Initially, that morning, I was going to lay my icons out to rejuvenate in the sun. This is something that I have done for the last two years and I like the idea. However, with Sekhmet currently in hiding until The Feast of Drunkenness, it didn’t seem right to have the other three icons out and about. So, I nixed this idea that morning. I prepared the usual daily devotions to my home altar shrine and set up the altar space I had been using for the intercalary days in preparation for that night.

It was a little crowded and a little hectic, but finally, I felt that everything was set up properly.

On my way to work that morning, I ended up stuck in stop-and-go traffic. This isn’t actually very usual for my trips into work. As I watched the time click slowly passed when I should have arrived at work, I began to grow crotchety. There I was, stuck in traffic because some idiot got into an accident. Fuming, I shot off the closest off-ramp and sat in a Dunkin Donuts parking lot to have a pep talk with myself. (By that point, I was already very late and had called into work to let them know I would be there when I got there, so I figured a pep talk wasn’t really pushing the limits of tardiness.)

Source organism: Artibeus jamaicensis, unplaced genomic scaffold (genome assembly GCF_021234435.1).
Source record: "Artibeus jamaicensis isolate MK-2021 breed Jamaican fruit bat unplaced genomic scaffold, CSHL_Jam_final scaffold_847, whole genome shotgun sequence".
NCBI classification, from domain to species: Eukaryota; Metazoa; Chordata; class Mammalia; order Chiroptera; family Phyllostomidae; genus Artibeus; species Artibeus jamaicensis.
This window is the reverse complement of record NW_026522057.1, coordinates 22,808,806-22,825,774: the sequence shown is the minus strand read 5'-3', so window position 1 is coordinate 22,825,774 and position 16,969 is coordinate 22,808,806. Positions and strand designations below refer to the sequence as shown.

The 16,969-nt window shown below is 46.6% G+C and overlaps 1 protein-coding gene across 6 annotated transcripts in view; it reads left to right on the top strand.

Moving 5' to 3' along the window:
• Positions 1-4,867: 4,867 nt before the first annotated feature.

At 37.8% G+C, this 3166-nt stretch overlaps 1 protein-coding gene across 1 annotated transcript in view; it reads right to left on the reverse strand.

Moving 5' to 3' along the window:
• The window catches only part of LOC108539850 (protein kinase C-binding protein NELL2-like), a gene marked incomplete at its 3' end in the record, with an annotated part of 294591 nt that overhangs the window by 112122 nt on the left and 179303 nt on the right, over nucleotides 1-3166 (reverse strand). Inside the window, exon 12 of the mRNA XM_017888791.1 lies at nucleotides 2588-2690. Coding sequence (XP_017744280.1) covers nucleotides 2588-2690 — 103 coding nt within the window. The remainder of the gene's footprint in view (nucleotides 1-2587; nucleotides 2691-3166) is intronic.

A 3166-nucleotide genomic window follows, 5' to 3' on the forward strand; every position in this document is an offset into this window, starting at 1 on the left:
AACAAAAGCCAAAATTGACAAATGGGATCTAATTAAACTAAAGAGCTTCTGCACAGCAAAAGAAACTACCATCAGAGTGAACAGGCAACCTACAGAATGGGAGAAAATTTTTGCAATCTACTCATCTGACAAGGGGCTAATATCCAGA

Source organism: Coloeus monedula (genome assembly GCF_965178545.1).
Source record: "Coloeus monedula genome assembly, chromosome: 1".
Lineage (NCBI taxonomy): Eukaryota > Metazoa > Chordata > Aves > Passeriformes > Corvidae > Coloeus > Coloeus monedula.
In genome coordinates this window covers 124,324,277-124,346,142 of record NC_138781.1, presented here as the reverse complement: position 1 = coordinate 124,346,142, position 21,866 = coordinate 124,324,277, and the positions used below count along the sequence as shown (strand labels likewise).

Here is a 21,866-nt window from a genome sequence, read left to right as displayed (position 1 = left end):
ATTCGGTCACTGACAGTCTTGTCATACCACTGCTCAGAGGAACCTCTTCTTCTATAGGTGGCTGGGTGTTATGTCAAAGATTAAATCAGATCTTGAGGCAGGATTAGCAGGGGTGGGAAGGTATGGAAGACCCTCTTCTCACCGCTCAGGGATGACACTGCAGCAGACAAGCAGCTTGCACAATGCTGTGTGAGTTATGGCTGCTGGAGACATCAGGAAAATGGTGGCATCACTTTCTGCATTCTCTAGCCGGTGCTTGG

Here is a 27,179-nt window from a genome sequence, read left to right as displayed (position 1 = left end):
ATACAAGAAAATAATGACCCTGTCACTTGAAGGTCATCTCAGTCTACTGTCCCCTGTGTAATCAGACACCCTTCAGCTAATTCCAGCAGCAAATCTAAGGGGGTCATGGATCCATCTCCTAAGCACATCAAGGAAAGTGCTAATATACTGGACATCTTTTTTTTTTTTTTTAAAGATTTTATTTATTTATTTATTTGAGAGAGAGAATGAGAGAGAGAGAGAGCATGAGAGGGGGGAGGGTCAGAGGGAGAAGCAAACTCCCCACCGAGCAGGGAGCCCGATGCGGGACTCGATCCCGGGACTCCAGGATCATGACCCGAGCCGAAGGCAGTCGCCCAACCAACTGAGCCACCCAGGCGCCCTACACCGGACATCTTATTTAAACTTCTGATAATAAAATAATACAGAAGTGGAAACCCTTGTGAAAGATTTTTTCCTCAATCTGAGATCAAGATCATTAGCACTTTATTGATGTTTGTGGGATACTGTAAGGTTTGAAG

I reminded myself, carefully, that I was at a crossroads with the New Year. Things were still resetting and that wouldn’t solidify until tomorrow. It wasn’t my fault that someone hadn’t taken extra precautions while [possibly] driving [recklessly] down the highway. While I did have to sit in stop-and-go traffic because of it, I reminded myself that not everyone can be prepared for the chaos that the reset of a new year can cause. And I also reminded myself that chaos tended to float around the days outside of the year and impact Wep Ronpet, even though it’s most often seen as an auspicious day. Calmed again, I went off to work and kicked some telecommunications ass.